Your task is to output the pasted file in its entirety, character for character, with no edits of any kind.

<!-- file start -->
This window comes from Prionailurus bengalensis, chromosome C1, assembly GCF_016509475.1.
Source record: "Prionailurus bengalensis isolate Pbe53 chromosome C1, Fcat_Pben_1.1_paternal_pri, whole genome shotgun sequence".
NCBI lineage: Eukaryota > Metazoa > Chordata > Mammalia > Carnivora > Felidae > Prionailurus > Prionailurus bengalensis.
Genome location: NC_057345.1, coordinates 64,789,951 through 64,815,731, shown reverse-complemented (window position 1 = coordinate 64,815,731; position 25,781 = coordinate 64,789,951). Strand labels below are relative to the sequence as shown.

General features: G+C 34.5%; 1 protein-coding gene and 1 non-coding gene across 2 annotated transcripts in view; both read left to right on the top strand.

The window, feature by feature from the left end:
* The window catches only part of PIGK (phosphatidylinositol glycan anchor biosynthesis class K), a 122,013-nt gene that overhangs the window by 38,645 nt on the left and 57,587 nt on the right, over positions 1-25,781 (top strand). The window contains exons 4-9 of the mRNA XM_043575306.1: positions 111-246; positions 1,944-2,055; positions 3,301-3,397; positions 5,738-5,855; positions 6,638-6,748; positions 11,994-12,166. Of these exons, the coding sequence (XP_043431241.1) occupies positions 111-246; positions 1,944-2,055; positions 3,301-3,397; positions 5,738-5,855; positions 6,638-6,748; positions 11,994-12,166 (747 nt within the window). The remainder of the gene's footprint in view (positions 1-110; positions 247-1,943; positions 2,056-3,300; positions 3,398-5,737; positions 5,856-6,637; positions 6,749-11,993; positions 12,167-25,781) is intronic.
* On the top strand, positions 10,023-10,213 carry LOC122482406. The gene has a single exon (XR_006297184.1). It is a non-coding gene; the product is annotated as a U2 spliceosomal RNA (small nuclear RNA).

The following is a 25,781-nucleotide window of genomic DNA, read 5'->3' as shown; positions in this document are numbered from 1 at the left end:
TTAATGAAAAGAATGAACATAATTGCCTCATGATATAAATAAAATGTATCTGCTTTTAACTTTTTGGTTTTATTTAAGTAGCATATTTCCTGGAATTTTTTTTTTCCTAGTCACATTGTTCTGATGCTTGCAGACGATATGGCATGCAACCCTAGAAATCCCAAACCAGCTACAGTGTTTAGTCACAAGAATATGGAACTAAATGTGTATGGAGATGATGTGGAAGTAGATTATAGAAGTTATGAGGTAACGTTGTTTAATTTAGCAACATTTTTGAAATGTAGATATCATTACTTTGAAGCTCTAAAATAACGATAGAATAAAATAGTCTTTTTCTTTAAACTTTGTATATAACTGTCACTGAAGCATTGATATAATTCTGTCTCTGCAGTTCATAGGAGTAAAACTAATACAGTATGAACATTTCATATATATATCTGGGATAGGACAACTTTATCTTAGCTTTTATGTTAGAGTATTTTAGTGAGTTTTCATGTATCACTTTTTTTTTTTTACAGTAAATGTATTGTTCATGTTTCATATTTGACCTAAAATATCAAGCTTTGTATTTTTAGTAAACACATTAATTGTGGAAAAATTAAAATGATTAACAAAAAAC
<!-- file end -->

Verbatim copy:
This window comes from Prionailurus bengalensis, chromosome C1, assembly GCF_016509475.1.
Source record: "Prionailurus bengalensis isolate Pbe53 chromosome C1, Fcat_Pben_1.1_paternal_pri, whole genome shotgun sequence".
NCBI lineage: Eukaryota > Metazoa > Chordata > Mammalia > Carnivora > Felidae > Prionailurus > Prionailurus bengalensis.
Genome location: NC_057345.1, coordinates 64,789,951 through 64,815,731, shown reverse-complemented (window position 1 = coordinate 64,815,731; position 25,781 = coordinate 64,789,951). Strand labels below are relative to the sequence as shown.

General features: G+C 34.5%; 1 protein-coding gene and 1 non-coding gene across 2 annotated transcripts in view; both read left to right on the top strand.

The window, feature by feature from the left end:
* The window catches only part of PIGK (phosphatidylinositol glycan anchor biosynthesis class K), a 122,013-nt gene that overhangs the window by 38,645 nt on the left and 57,587 nt on the right, over positions 1-25,781 (top strand). The window contains exons 4-9 of the mRNA XM_043575306.1: positions 111-246; positions 1,944-2,055; positions 3,301-3,397; positions 5,738-5,855; positions 6,638-6,748; positions 11,994-12,166. Of these exons, the coding sequence (XP_043431241.1) occupies positions 111-246; positions 1,944-2,055; positions 3,301-3,397; positions 5,738-5,855; positions 6,638-6,748; positions 11,994-12,166 (747 nt within the window). The remainder of the gene's footprint in view (positions 1-110; positions 247-1,943; positions 2,056-3,300; positions 3,398-5,737; positions 5,856-6,637; positions 6,749-11,993; positions 12,167-25,781) is intronic.
* On the top strand, positions 10,023-10,213 carry LOC122482406. The gene has a single exon (XR_006297184.1). It is a non-coding gene; the product is annotated as a U2 spliceosomal RNA (small nuclear RNA).

The following is a 25,781-nucleotide window of genomic DNA, read 5'->3' as shown; positions in this document are numbered from 1 at the left end:
TTAATGAAAAGAATGAACATAATTGCCTCATGATATAAATAAAATGTATCTGCTTTTAACTTTTTGGTTTTATTTAAGTAGCATATTTCCTGGAATTTTTTTTTTCCTAGTCACATTGTTCTGATGCTTGCAGACGATATGGCATGCAACCCTAGAAATCCCAAACCAGCTACAGTGTTTAGTCACAAGAATATGGAACTAAATGTGTATGGAGATGATGTGGAAGTAGATTATAGAAGTTATGAGGTAACGTTGTTTAATTTAGCAACATTTTTGAAATGTAGATATCATTACTTTGAAGCTCTAAAATAACGATAGAATAAAATAGTCTTTTTCTTTAAACTTTGTATATAACTGTCACTGAAGCATTGATATAATTCTGTCTCTGCAGTTCATAGGAGTAAAACTAATACAGTATGAACATTTCATATATATATCTGGGATAGGACAACTTTATCTTAGCTTTTATGTTAGAGTATTTTAGTGAGTTTTCATGTATCACTTTTTTTTTTTTACAGTAAATGTATTGTTCATGTTTCATATTTGACCTAAAATATCAAGCTTTGTATTTTTAGTAAACACATTAATTGTGGAAAAATTAAAATGATTAACAAAAAAC